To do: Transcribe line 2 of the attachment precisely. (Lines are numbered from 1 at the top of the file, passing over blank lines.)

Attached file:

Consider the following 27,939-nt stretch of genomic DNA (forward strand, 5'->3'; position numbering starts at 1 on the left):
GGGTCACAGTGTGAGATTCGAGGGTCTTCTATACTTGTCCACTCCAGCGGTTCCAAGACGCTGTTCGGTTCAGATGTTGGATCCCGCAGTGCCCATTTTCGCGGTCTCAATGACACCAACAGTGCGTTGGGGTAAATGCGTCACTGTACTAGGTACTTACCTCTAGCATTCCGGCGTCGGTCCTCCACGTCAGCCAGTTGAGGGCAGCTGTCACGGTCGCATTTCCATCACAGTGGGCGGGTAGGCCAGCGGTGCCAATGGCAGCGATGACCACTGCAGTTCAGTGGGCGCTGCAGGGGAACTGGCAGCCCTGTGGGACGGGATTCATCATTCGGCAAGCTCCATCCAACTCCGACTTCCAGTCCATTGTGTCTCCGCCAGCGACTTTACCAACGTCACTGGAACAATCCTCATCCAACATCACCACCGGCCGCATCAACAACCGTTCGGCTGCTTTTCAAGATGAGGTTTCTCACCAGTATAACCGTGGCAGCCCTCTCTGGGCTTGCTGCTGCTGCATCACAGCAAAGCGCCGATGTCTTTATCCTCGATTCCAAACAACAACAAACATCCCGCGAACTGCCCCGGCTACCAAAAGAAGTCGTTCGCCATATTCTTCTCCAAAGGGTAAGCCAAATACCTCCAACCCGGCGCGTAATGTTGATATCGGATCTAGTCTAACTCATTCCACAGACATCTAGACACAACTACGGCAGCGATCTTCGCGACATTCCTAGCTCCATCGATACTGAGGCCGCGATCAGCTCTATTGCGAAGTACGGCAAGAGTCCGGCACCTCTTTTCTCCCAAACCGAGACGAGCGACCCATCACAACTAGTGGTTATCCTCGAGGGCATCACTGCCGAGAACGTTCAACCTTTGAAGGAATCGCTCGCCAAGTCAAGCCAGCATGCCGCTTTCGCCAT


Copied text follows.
GGGTCACAGTGTGAGATTCGAGGGTCTTCTATACTTGTCCACTCCAGCGGTTCCAAGACGCTGTTCGGTTCAGATGTTGGATCCCGCAGTGCCCATTTTCGCGGTCTCAATGACACCAACAGTGCGTTGGGGTAAATGCGTCACTGTACTAGGTACTTACCTCTAGCATTCCGGCGTCGGTCCTCCACGTCAGCCAGTTGAGGGCAGCTGTCACGGTCGCATTTCCATCACAGTGGGCGGGTAGGCCAGCGGTGCCAATGGCAGCGATGACCACTGCAGTTCAGTGGGCGCTGCAGGGGAACTGGCAGCCCTGTGGGACGGGATTCATCATTCGGCAAGCTCCATCCAACTCCGACTTCCAGTCCATTGTGTCTCCGCCAGCGACTTTACCAACGTCACTGGAACAATCCTCATCCAACATCACCACCGGCCGCATCAACAACCGTTCGGCTGCTTTTCAAGATGAGGTTTCTCACCAGTATAACCGTGGCAGCCCTCTCTGGGCTTGCTGCTGCTGCATCACAGCAAAGCGCCGATGTCTTTATCCTCGATTCCAAACAACAACAAACATCCCGCGAACTGCCCCGGCTACCAAAAGAAGTCGTTCGCCATATTCTTCTCCAAAGGGTAAGCCAAATACCTCCAACCCGGCGCGTAATGTTGATATCGGATCTAGTCTAACTCATTCCACAGACATCTAGACACAACTACGGCAGCGATCTTCGCGACATTCCTAGCTCCATCGATACTGAGGCCGCGATCAGCTCTATTGCGAAGTACGGCAAGAGTCCGGCACCTCTTTTCTCCCAAACCGAGACGAGCGACCCATCACAACTAGTGGTTATCCTCGAGGGCATCACTGCCGAGAACGTTCAACCTTTGAAGGAATCGCTCGCCAAGTCAAGCCAGCATGCCGCTTTCGCCAT